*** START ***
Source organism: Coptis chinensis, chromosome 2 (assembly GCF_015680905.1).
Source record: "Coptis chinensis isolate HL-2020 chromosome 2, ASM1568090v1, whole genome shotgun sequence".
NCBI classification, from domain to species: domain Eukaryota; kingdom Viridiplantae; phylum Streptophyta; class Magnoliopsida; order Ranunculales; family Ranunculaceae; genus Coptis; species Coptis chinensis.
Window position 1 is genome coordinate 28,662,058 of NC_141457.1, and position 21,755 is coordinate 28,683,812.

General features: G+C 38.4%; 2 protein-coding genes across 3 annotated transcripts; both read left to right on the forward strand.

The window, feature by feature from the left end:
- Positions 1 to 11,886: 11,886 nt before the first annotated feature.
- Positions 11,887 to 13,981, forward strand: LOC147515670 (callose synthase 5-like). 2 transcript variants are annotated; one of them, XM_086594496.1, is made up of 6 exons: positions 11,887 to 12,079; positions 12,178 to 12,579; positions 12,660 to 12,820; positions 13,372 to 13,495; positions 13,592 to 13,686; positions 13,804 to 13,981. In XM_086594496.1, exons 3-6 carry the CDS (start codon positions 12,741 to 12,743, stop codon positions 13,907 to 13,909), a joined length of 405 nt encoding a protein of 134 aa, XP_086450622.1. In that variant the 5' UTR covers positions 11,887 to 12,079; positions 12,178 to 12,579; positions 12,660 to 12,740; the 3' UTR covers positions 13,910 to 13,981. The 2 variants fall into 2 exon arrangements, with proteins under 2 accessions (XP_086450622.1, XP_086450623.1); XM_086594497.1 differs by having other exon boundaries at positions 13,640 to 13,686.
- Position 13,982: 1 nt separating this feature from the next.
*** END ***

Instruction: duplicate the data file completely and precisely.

Source organism: Coptis chinensis, chromosome 2 (assembly GCF_015680905.1).
Source record: "Coptis chinensis isolate HL-2020 chromosome 2, ASM1568090v1, whole genome shotgun sequence".
NCBI classification, from domain to species: domain Eukaryota; kingdom Viridiplantae; phylum Streptophyta; class Magnoliopsida; order Ranunculales; family Ranunculaceae; genus Coptis; species Coptis chinensis.
Window position 1 is genome coordinate 28,662,058 of NC_141457.1, and position 21,755 is coordinate 28,683,812.

General features: G+C 38.4%; 2 protein-coding genes across 3 annotated transcripts; both read left to right on the forward strand.

The window, feature by feature from the left end:
- Positions 1 to 11,886: 11,886 nt before the first annotated feature.
- Positions 11,887 to 13,981, forward strand: LOC147515670 (callose synthase 5-like). 2 transcript variants are annotated; one of them, XM_086594496.1, is made up of 6 exons: positions 11,887 to 12,079; positions 12,178 to 12,579; positions 12,660 to 12,820; positions 13,372 to 13,495; positions 13,592 to 13,686; positions 13,804 to 13,981. In XM_086594496.1, exons 3-6 carry the CDS (start codon positions 12,741 to 12,743, stop codon positions 13,907 to 13,909), a joined length of 405 nt encoding a protein of 134 aa, XP_086450622.1. In that variant the 5' UTR covers positions 11,887 to 12,079; positions 12,178 to 12,579; positions 12,660 to 12,740; the 3' UTR covers positions 13,910 to 13,981. The 2 variants fall into 2 exon arrangements, with proteins under 2 accessions (XP_086450622.1, XP_086450623.1); XM_086594497.1 differs by having other exon boundaries at positions 13,640 to 13,686.
- Position 13,982: 1 nt separating this feature from the next.